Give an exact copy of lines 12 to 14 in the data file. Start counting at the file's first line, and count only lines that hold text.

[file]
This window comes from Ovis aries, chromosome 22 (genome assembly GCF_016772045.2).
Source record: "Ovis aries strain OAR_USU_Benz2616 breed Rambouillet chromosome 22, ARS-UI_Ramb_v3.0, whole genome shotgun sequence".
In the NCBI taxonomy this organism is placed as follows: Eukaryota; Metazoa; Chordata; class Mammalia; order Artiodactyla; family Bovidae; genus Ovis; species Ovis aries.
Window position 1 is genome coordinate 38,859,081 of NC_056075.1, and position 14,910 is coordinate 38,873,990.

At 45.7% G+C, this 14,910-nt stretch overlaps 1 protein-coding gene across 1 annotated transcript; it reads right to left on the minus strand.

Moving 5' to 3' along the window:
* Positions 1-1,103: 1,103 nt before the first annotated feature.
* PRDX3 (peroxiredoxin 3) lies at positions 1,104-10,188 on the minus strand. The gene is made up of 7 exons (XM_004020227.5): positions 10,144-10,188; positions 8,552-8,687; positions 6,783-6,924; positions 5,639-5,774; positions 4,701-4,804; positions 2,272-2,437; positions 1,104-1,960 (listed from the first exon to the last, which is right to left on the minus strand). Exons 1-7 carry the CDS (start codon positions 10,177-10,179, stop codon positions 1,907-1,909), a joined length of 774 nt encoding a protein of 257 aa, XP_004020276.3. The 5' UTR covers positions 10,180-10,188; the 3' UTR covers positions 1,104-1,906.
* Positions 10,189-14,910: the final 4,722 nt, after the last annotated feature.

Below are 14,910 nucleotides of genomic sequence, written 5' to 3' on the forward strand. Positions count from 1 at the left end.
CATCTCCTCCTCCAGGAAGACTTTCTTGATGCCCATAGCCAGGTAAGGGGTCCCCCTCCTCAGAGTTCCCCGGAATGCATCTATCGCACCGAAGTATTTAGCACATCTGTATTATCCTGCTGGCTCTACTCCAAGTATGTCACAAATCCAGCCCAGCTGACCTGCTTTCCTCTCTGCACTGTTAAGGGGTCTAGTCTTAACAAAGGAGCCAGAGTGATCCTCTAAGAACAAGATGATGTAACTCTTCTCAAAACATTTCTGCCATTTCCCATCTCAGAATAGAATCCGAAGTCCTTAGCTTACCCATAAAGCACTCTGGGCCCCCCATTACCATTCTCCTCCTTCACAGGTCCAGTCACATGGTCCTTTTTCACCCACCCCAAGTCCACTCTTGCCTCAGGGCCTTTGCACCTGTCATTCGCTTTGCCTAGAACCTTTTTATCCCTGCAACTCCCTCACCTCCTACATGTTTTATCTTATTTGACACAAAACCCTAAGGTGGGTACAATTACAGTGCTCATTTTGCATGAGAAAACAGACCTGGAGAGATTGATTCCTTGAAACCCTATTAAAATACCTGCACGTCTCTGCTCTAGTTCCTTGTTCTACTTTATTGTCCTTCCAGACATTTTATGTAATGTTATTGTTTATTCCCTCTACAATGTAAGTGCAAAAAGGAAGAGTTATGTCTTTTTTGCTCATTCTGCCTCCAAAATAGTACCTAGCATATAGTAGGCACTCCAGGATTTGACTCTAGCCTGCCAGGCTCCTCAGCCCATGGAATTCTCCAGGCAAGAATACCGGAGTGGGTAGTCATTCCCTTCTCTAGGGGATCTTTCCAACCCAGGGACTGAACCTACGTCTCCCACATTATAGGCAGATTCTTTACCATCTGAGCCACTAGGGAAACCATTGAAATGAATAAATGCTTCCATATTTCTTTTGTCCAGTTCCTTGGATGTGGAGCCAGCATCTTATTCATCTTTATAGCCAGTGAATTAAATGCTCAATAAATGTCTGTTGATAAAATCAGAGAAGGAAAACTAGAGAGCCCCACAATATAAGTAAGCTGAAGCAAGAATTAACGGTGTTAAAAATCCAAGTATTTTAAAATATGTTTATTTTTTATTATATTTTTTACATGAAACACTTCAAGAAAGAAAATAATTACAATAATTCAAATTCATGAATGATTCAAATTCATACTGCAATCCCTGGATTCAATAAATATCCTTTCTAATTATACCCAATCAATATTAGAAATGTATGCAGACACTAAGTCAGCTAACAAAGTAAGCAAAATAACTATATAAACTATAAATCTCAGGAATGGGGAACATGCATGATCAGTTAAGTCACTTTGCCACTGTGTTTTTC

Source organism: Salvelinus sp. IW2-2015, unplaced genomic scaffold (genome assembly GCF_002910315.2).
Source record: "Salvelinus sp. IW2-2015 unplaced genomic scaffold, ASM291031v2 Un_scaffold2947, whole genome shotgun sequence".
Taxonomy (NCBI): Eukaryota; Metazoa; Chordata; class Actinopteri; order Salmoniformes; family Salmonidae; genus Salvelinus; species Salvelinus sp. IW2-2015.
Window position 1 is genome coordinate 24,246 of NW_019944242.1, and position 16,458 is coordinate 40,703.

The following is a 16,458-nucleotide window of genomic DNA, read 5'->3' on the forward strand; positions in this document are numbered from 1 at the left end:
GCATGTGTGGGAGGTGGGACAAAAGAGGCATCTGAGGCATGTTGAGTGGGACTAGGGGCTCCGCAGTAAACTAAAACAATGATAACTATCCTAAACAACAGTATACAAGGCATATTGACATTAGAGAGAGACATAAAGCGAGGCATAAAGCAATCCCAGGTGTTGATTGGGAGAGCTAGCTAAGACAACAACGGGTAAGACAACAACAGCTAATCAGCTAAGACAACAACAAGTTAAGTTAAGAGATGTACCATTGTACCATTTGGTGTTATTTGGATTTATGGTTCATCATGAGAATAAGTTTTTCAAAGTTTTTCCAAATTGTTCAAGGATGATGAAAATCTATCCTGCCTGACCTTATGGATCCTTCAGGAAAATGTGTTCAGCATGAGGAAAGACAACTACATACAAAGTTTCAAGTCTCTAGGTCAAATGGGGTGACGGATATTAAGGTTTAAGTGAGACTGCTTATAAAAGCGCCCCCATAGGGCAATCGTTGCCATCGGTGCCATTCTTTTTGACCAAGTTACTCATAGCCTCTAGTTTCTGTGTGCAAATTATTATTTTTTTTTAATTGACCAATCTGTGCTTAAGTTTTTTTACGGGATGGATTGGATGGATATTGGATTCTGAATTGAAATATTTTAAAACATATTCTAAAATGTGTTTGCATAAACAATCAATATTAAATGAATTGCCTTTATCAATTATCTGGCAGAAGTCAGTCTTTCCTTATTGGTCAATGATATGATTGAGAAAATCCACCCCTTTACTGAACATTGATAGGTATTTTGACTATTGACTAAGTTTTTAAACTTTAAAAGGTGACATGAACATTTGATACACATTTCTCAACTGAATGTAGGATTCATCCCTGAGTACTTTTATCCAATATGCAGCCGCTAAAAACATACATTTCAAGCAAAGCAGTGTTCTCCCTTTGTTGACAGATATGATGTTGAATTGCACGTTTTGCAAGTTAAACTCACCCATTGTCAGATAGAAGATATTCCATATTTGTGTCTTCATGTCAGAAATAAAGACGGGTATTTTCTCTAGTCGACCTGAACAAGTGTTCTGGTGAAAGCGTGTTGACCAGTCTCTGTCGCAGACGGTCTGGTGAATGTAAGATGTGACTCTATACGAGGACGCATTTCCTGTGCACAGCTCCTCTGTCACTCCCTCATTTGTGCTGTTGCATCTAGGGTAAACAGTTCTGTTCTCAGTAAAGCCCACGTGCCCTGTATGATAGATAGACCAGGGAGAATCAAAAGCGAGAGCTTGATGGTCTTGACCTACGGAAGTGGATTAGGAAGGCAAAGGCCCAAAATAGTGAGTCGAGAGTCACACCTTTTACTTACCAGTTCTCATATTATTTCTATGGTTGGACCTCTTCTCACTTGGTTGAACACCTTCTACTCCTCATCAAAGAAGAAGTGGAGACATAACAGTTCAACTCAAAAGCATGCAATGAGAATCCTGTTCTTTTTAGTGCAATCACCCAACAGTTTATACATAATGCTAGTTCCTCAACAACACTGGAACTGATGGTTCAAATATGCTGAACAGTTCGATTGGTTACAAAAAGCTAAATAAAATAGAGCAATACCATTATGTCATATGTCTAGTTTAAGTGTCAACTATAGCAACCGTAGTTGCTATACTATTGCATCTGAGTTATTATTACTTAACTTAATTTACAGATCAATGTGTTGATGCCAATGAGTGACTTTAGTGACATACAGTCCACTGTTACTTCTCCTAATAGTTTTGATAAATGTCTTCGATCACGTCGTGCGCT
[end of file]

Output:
Source organism: Salvelinus sp. IW2-2015, unplaced genomic scaffold (genome assembly GCF_002910315.2).
Source record: "Salvelinus sp. IW2-2015 unplaced genomic scaffold, ASM291031v2 Un_scaffold2947, whole genome shotgun sequence".
Taxonomy (NCBI): Eukaryota; Metazoa; Chordata; class Actinopteri; order Salmoniformes; family Salmonidae; genus Salvelinus; species Salvelinus sp. IW2-2015.